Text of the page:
Theoretical Physicist and Novelist
An award-winning novelist (Einstein's Dream) and a theoretical physicist, Lightman's latest novel, Mr g, tells the story of Creation from the perspective of God. Lightman taught at Harvard, and is one of the first people to receive a dual faculty appointment, in science and in the Humanities, at MIT, where he is an adjunct professor of Humanities. The New York Times praises him as "a scientist in love with words, one who can write clearly and appealingly about his subject for a lay readership."
Lightman taught at Harvard, and is one of the first people to receive a dual faculty appointment, in science and in the Humanities, at MIT, where he is an adjunct professor of Humanities.
Einstein and the Theory of Relativity
Lightman's survey of Einstein's work, and an introduction to the strangeness of physical reality, the inadequacy of sense perception, and the triumph of imagination.
Based on his National Book Award nominated book, Lightman examines our society's compulsion for speed, information and money, and explores how the relentless pace of modern life affects our sense of intimacy and relationships, and how it alters our concepts of identity.
Using their original papers, Lightman delves into the minds and emotional lives of the scientists who made the 20th Century's great scientific breakthroughs. Are there common patterns of discovery in science? How many great discoveries were accidental, and how many intentional? What was the lasting impact of each discovery?
"As I remember, I had just woken up from a nap when I decided to create the universe." So begins Alan Lightman's playful and profound new novel, Mr g, the story of Creation as told by God. Barraged by the constant advisements and bickerings of Aunt Penelope and Uncle Deva, who live with their nephew in the shimmering Void, Mr g proceeds to create time, space, and matter. Then come stars, planets, animate matter, consciousness, and, finally, intelligent beings with moral dilemmas. Mr g is all powerful but not all knowing and does much of his invention by trial and error.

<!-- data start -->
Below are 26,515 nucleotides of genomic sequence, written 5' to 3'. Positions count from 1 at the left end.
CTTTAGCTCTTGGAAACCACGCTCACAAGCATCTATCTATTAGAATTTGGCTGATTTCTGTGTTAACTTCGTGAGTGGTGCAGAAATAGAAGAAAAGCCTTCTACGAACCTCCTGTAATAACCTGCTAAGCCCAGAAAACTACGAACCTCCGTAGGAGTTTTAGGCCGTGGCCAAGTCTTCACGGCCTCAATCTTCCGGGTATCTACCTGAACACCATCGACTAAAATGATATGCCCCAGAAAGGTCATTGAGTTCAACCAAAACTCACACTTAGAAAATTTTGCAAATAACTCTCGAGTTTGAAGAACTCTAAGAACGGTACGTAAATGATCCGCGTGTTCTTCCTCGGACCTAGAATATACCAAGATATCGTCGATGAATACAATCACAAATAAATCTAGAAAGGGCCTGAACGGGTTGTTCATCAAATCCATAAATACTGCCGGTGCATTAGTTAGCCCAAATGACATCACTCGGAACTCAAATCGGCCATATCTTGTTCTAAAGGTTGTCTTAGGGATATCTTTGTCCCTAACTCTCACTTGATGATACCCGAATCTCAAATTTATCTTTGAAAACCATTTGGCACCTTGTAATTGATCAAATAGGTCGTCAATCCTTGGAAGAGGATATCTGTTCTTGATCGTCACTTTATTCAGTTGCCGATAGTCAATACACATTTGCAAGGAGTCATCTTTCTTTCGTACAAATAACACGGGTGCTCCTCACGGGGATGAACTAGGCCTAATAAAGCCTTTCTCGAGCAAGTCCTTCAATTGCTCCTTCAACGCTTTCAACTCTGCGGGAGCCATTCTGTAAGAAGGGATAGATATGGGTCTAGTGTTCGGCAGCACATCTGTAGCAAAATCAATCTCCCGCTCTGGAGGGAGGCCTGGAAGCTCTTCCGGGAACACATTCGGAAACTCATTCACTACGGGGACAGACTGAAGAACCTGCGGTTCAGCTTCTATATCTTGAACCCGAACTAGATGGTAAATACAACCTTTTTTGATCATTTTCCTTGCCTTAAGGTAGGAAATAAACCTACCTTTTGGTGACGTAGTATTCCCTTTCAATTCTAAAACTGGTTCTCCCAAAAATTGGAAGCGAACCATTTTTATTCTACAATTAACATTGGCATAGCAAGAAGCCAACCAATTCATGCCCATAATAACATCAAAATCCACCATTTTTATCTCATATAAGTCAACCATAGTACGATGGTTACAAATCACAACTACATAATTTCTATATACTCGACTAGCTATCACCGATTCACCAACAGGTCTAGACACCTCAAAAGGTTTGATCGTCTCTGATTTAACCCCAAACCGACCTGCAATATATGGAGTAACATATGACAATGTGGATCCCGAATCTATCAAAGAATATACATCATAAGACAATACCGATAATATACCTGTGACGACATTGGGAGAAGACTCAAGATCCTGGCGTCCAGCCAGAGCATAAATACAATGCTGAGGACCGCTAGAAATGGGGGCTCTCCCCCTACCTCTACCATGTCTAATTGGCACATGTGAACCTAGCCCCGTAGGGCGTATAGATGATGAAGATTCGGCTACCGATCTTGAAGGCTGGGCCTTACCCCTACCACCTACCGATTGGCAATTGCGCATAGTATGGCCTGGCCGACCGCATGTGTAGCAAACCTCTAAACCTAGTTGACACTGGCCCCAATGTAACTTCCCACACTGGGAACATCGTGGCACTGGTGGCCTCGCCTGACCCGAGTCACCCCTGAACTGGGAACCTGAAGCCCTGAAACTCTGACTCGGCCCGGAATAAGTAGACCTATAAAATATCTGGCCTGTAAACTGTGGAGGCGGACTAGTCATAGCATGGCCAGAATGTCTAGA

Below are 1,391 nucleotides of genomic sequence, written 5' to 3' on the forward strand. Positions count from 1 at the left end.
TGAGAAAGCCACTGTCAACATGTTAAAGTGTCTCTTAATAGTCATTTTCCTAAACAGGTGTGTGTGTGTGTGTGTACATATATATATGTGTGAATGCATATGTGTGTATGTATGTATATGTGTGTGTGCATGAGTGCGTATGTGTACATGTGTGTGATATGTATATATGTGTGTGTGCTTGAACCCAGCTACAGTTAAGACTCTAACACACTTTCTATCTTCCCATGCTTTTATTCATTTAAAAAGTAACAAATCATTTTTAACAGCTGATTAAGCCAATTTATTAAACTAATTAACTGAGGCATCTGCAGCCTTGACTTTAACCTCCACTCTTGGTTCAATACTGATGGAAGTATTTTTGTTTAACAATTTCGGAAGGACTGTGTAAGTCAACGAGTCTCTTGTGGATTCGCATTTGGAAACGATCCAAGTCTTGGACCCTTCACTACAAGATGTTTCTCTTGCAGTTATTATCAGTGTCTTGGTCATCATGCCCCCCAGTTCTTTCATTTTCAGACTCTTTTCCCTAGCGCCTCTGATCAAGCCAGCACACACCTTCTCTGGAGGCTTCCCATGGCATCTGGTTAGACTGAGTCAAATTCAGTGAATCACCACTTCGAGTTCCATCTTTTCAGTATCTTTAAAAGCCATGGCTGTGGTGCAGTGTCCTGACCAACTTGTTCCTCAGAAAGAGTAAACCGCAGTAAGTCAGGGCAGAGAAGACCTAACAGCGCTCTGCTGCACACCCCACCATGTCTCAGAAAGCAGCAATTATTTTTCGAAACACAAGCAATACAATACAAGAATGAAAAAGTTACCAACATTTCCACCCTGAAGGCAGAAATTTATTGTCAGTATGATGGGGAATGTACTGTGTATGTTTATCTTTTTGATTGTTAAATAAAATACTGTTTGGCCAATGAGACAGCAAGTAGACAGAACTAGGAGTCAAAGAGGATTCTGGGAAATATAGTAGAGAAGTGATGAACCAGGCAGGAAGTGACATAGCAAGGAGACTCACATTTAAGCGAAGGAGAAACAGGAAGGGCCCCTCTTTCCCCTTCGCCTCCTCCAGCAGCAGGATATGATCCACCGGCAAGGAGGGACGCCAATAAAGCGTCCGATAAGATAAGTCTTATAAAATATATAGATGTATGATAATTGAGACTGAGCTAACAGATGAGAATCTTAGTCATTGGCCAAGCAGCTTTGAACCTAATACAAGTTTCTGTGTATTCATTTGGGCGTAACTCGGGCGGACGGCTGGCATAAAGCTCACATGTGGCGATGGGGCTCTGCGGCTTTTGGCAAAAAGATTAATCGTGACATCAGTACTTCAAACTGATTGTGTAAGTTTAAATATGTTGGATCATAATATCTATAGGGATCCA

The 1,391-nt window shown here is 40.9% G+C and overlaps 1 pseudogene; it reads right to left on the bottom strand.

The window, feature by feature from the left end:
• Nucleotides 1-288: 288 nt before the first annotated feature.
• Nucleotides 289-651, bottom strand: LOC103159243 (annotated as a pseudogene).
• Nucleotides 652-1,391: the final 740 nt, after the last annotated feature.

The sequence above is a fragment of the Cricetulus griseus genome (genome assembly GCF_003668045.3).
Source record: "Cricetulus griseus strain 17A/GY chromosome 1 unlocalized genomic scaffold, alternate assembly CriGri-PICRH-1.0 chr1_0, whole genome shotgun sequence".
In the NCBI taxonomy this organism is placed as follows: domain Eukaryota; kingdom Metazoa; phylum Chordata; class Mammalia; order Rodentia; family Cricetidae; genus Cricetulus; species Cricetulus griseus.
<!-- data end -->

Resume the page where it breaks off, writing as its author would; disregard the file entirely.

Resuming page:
Even the best-laid plans can go awry, and Mr g discovers that with his creation of space and time come some unforeseen consequences-- especially in the form of the mysterious Belhor, a clever and devious rival. An intellectual equal to Mr g, Belhor delights in provoking him: Belhor demands an explanation for the inexplicable, requests that the newly created intelligent creatures not be subject to rational laws, and maintains the necessity of evil. As Mr g watches his favorite universe grow into maturity, he begins to understand how the act of creation can change himself, the Creator. With echoes of Calvino, Rushdie, and Saramago, combining science, theology, and moral philosophy, Mr g is a stunningly imaginative work that celebrates the tragic and joyous nature of existence on the grandest possible scale.
An imaginary re-creation of Einstein's discovery of the nature of time, this novel takes us through the young patent clerk's many dreams depicting compelling conceptions of time.
An extraordinarily accessible, illuminating chronicle of the great moments of scientific discovery in the 20th century, and an exploration into the minds of the remarkable men and women behind them. We know and read the literary masterpieces; how many of us have had the opportunity not only to read but understand the masterpieces of science that describe the very moment of discovery? The last century has seen an explosion of creativity and insight that led to breakthroughs in every field of science: from the theory of relativity to the first quantum model of the atom to the mapping of the structure of DNA, these discoveries profoundly changed how we understand the world and our place in it.
Alan Lightman tells the stories of two dozen breakthroughs made by such brilliant scientists as Einstein, Bohr, McClintock and Pauling, among others, drawing on his unique background as a scientist and novelist to reveal the process of scientific discovery at its greatest. He outlines the intellectual and emotional landscape of each discovery, portrays the personalities and human drama of the scientists involved, and explains the significance and impact of the work. Finally, he gives an unprecedented and exhilarating guided tour through each of the original papers.
From the bestselling author of Einstein's Dreams comes this harrowing tale of one man's struggle to cope in a wired world, even as his own biological wiring short-circuits. As Boston's Red Line shuttles Bill Chalmers to work one summer morning, something extraordinary happens. Suddenly, he can't remember which stop is his, where he works, or even who he is. The only thing he can remember is his corporate motto: the maximum information in the minimum time.
Bill's memory returns, but a strange numbness afflicts him. As he attempts to find a diagnosis for his deteriorating illness, he descends into a nightmarish tangle of inconclusive results, his company's manic frenzy, and his family's disbelief. Ultimately, Bill discovers that he is fighting not just for his body but also for his soul.
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